The Supreme Court continues to limit private rights of action under the Securities Exchange Act of 1934 (Exchange Act) Section 10(b) and Rule 10b-5. In Janus Capital Group, Inc. v. First Derivative Traders, a significant victory for mutual fund sponsors, the Court ruled that shareholders can seek Rule 10b-5 redress only against parties with “ultimate authority”1 over a statement in controversy. Although the Court’s opinion intimates that fund advisors may be liable under other theories of liability, a legally separate advisor entity cannot be viewed as having “made” the false statements in the fund entity’s prospectus and, therefore, cannot be held directly liable under Rule 10b-5 where the fund entity has the ultimate authority over the false statements. This is a bright line test that should limit mutual fund advisor liability in Rule 10b-5 private actions—but not necessarily actions by the Securities and Exchange Commission.
Janus Capital Group, Inc. (JCG), a publicly traded company, wholly owns Janus Capital Management LLC (JCM), which serves as the investment advisor of mutual funds that were separate series of Janus Investment Fund, a Massachusetts business trust (Janus Funds). First Derivative Traders (First Derivative), representing a class of shareholders of JCG, claimed that false statements concerning the Janus Funds’ policies prohibiting market timing in Janus Fund shares were made in the Janus Funds’ prospectuses by JCM. Revelations arising from a September 2003 complaint filed by the New York State Attorney General against JCG and JCM indicated that market timing activities occurred in Janus Fund shares, causing Janus Fund investors to redeem a significant quantity of their fund shares. This redemption activity caused the mutual fund fees of JCM, which were a significant portion of JCG revenues, to decline, and thereby negatively affected the price of JCG stock held by the First Derivative class of shareholders.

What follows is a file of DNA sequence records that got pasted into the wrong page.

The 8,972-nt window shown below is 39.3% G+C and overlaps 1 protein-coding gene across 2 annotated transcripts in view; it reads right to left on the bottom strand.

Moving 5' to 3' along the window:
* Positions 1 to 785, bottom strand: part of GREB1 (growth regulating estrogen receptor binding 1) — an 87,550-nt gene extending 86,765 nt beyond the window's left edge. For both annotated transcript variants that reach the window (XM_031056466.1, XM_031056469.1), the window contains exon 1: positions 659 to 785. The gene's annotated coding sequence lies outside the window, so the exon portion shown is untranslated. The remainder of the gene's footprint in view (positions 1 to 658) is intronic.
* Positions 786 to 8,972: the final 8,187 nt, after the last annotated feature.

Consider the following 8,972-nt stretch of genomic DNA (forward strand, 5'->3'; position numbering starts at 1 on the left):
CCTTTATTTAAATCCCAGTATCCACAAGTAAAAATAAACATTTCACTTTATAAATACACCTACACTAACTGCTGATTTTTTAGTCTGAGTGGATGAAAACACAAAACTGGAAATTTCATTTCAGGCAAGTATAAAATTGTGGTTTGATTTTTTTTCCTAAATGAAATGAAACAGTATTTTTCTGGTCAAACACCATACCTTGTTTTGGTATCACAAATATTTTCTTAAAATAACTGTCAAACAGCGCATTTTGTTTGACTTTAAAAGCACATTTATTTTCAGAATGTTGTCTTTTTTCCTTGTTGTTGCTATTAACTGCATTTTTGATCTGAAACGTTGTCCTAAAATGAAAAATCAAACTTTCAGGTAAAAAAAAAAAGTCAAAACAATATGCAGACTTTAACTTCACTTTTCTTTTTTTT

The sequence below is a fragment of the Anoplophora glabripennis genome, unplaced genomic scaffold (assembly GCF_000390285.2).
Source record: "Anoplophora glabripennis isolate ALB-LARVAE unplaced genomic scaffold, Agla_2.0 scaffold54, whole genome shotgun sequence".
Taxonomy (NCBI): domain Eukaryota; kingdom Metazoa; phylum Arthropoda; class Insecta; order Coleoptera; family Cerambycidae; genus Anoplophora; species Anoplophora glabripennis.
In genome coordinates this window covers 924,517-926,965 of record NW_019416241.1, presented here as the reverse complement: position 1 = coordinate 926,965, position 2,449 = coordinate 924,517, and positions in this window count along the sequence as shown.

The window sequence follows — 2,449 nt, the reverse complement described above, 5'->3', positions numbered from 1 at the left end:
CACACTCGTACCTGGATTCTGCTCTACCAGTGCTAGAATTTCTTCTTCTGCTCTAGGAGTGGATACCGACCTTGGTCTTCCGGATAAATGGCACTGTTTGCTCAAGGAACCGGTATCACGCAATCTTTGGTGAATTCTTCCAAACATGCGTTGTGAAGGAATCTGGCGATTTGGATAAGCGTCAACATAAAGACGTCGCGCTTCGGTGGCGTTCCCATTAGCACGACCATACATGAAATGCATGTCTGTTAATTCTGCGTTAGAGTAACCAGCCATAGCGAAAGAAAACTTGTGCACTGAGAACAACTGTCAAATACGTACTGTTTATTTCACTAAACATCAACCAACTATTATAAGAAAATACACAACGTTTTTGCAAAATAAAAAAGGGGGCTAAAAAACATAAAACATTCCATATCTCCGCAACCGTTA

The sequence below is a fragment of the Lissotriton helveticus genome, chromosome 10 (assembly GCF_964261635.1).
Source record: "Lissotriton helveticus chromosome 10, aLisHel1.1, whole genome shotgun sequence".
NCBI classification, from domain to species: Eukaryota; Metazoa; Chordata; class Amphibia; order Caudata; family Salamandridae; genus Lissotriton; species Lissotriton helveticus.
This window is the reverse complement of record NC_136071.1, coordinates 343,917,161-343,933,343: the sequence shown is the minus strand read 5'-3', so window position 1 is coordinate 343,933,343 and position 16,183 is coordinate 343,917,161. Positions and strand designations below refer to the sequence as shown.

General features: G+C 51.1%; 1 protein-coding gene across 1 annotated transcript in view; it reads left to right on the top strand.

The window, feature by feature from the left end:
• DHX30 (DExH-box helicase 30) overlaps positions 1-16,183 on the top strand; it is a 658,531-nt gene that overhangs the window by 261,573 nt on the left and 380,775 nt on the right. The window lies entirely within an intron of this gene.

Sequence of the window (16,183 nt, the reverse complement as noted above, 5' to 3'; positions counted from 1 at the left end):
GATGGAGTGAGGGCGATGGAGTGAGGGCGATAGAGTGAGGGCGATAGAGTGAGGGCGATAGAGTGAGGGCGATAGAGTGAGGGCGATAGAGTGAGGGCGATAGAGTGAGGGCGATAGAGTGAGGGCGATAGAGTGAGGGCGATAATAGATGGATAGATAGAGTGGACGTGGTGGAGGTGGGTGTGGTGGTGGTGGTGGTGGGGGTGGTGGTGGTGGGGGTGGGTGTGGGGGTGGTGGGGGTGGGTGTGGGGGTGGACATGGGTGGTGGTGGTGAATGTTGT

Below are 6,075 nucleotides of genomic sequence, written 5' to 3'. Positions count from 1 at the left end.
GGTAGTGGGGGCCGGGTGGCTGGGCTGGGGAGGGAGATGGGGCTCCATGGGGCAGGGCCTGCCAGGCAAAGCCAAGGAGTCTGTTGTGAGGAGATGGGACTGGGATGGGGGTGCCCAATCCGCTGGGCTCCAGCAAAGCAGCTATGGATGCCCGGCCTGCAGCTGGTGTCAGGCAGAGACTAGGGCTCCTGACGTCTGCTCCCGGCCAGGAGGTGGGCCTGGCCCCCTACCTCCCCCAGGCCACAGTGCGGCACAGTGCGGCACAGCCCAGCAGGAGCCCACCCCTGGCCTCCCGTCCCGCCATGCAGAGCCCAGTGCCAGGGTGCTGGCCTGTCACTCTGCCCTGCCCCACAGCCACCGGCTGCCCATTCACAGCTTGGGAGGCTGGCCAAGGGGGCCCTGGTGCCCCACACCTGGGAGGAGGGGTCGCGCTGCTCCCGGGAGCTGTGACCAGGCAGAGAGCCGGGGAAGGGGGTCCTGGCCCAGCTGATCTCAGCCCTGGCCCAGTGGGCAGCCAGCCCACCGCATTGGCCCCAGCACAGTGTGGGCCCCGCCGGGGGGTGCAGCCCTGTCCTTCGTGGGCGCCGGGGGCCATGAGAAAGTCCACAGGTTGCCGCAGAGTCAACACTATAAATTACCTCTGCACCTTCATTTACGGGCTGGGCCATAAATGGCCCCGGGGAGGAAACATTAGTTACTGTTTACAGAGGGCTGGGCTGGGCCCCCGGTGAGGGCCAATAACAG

Although JCG created the Janus Funds and JCM was retained as the funds’ advisor and administrator, the Janus Funds was found to be a separate legal entity owned in its entirety by mutual fund investors. In addition, corporate formalities maintained the legal independence of the Janus Funds from JCM and JCG. Only one member of the Janus Funds board of trustees was associated with JCM (indicating greater independence of the board than is required by the Investment Company Act of 1940) even though all of the trust officers were also JCM officers.
First Derivative filed a class action under Rule 10b-5 asserting that JCG and JCM included false statements in mutual fund prospectuses filed by the Janus Funds. The district court dismissed the action for failure to state a claim.2 The Fourth Circuit Court of Appeals reversed the district court’s decision, holding that First Derivative had sufficiently alleged that JCM and JCG “made” the misleading statements in the prospectuses by participating in the drafting and distribution of such prospectuses.3 Further, the Fourth Circuit found that investors would infer that JCM had a role in preparing or approving the content of the prospectuses, but that the same would not be inferred about JCG, which could only be liable as JCM’s “control person” under Section 20(a) of the Exchange Act.
On appeal, the Supreme Court addressed whether JCM could be held liable in a Rule 10b-5 private action for false statements included in Janus Funds’ prospectuses. First Derivative argued that JCM made the misleading statements, but sought to hold JCG liable as only a control person of JCM under Section 20(a). The Supreme Court only needed to answer the question of whether JCM could be held liable for making the statements, as no claim against JCG as a control person would have standing unless a claim could be made against JCM.
Summary of the Supreme Court Decision